Kayaking Safety

Brucell
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Re: Kayaking Safety

Post by Brucell »

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Last edited by Brucell on Sat Jul 14, 2018 12:22 am, edited 2 times in total.
Mertz09
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Re: Kayaking Safety

Post by Mertz09 »

Good info by all thank you..
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TX Bay Fisher
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Re: Kayaking Safety

Post by TX Bay Fisher »

I'm sure its been mentioned somewhere but i consider myself to have an excellent sense of direction but always keep a compass in my PDF. You cant count on GPS and i was once caught in the middle of the Laguna Madre when weather shifted, fog and clouds rolled in and everything looked the same color grey. One of the few times i had no idea which direction was which. Compass made it easy to get back where i needed to be but i could still hear boats running full out using their gps (scary)
WisherFisher
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Re: Kayaking Safety

Post by WisherFisher »

There's too much to this post for my eyes to read through the whole thing, however, I'd like to add my tidbit relative to safety gear.

Get a good safety whistle. I personally recommend the "Storm Safety and Survival Whistle". It's dubbed, and really is, "the loudest whistle in the world". This thing is excruciatingly loud. I got one as part of my scuba gear. If your PFD came with that little "tweet" whistle, this is the best upgrade there is. Made In America and sold on eBay for less than $6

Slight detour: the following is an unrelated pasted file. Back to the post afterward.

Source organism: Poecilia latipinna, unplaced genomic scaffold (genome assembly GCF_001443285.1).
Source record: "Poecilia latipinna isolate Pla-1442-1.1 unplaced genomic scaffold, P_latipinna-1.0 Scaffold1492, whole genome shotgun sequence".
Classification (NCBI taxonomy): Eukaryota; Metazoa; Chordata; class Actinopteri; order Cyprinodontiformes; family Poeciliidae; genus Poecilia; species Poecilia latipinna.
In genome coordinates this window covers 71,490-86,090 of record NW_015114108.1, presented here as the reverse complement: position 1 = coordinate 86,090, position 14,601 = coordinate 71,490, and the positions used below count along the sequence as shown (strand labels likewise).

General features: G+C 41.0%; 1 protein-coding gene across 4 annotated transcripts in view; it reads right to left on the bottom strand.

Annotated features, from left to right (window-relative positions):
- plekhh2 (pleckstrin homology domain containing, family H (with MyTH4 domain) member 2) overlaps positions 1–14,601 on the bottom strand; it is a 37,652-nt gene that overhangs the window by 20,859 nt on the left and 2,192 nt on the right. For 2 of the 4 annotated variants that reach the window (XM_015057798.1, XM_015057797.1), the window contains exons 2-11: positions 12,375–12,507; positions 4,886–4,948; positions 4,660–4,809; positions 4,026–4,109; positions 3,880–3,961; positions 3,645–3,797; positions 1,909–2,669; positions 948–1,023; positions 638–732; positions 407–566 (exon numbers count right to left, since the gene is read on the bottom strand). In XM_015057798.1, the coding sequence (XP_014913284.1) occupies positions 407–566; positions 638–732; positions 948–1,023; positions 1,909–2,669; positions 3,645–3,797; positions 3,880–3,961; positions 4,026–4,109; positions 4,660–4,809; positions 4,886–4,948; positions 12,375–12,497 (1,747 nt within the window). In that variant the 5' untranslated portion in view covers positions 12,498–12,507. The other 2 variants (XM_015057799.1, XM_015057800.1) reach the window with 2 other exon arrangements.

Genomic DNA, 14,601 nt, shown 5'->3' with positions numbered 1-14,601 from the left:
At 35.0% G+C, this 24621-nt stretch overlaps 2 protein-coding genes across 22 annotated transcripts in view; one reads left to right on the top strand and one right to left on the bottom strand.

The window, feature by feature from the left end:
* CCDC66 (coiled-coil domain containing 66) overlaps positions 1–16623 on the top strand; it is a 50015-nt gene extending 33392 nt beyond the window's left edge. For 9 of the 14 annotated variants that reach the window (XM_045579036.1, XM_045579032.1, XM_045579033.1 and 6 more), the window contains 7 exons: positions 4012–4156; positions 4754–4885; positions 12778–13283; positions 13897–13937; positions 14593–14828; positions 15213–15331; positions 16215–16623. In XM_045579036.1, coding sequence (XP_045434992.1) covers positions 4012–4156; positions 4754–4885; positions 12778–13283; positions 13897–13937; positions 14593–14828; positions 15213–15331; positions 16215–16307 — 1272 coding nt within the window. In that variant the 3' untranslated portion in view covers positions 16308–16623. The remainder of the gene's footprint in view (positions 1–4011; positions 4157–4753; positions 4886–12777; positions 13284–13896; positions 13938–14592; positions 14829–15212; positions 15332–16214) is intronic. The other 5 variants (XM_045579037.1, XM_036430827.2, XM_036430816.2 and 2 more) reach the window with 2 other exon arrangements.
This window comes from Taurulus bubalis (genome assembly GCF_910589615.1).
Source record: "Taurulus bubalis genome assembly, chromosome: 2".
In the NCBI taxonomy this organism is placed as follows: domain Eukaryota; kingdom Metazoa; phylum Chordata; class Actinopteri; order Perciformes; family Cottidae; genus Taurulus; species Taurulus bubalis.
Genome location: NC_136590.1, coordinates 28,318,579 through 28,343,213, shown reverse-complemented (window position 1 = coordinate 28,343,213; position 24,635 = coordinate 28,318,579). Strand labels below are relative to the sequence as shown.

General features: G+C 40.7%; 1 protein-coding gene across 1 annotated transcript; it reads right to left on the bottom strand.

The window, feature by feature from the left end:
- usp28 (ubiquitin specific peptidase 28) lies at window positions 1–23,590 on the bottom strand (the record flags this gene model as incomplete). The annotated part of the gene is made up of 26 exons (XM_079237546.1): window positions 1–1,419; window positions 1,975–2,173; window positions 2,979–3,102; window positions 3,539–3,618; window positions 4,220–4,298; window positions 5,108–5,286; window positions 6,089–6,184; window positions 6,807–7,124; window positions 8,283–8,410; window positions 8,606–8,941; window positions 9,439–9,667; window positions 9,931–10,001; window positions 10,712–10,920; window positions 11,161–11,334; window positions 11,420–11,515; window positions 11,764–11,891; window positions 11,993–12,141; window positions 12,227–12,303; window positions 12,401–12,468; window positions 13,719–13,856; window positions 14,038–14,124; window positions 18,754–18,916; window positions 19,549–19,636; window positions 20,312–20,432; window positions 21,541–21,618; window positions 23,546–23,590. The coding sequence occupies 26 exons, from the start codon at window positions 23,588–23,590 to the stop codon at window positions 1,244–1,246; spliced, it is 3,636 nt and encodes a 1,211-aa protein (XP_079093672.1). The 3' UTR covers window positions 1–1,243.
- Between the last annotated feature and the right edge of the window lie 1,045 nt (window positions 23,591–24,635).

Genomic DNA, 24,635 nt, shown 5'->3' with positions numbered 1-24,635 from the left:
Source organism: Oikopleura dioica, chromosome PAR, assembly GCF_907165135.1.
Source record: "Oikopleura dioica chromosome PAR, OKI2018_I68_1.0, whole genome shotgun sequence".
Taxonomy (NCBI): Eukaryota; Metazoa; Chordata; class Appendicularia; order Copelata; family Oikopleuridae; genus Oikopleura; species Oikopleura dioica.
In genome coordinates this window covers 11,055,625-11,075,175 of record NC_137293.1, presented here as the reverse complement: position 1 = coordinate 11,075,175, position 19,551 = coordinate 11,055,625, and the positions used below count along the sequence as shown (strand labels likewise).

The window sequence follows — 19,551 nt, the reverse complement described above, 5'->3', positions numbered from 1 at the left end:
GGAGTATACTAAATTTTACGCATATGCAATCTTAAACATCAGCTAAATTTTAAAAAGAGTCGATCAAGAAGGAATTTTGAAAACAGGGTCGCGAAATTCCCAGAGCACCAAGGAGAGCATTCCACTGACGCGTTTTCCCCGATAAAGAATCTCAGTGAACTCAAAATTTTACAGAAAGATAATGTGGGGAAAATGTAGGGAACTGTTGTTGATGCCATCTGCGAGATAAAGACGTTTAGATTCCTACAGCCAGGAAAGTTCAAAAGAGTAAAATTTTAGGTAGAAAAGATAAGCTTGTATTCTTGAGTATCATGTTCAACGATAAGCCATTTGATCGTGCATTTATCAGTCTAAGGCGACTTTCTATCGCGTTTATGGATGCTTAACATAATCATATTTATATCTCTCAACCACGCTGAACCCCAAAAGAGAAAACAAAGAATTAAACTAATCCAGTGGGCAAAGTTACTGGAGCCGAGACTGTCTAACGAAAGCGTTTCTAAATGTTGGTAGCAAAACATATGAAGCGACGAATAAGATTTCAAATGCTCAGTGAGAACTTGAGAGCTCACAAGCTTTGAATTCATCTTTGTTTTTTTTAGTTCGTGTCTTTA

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Russ in Rockport
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Re: Kayaking Safety

Post by Russ in Rockport »

No,Doug--not just a good post--but a great post. I have not read every single post on the thread, but I do have a few comments I didn't see on the first couple of pages:

First, a really good PFD that surrounds your entire upper body is a great preserver of warmth as well as a flotation device.

Second, if it gets really, really cold and you have to shelter in place, the water prior to the front can be far warmer than being wet in the fast moving air. This should not be taken too far, though as the progress of cold weather continues.

Third, I did see the advice about wearing synthetics and agree with them wholeheartedly. I did not see anything so far about wearing a hat--for sun protection in the summer (along with plenty of fluids and electrolytes) and in the Winter for warmth.

Fourth, always carry a spare paddle. If you lose yours, it is like having an $80 thousand dollar bay boat with no motor. It's just easier to swim towing your Yak than the big boat.

Fifth, I am sure someone mentioned it but carry your cell phone in a water proof container and a WP VHF radio.

Sixth, this was covered repeatedly, but you couldn't hand me a winning lottery ticket if you required me to paddle anywhere, anytime without a GPS. I learned this when running in a power boat in heavy fog, from a cabin I had with some no good fishing buddies right by the Big Jetties in POC, to the Little Jetties and the ICW. I guess I was in the main channel and suddenly I heard the Mother of all foghorns go off--and a huge Crew boat had spotted my sorry little butt on radar. After that, I took a GPS, plotted a course about 200 yards off and parallel to the channel and ran in that way, then curved back to the ICW. A life saver.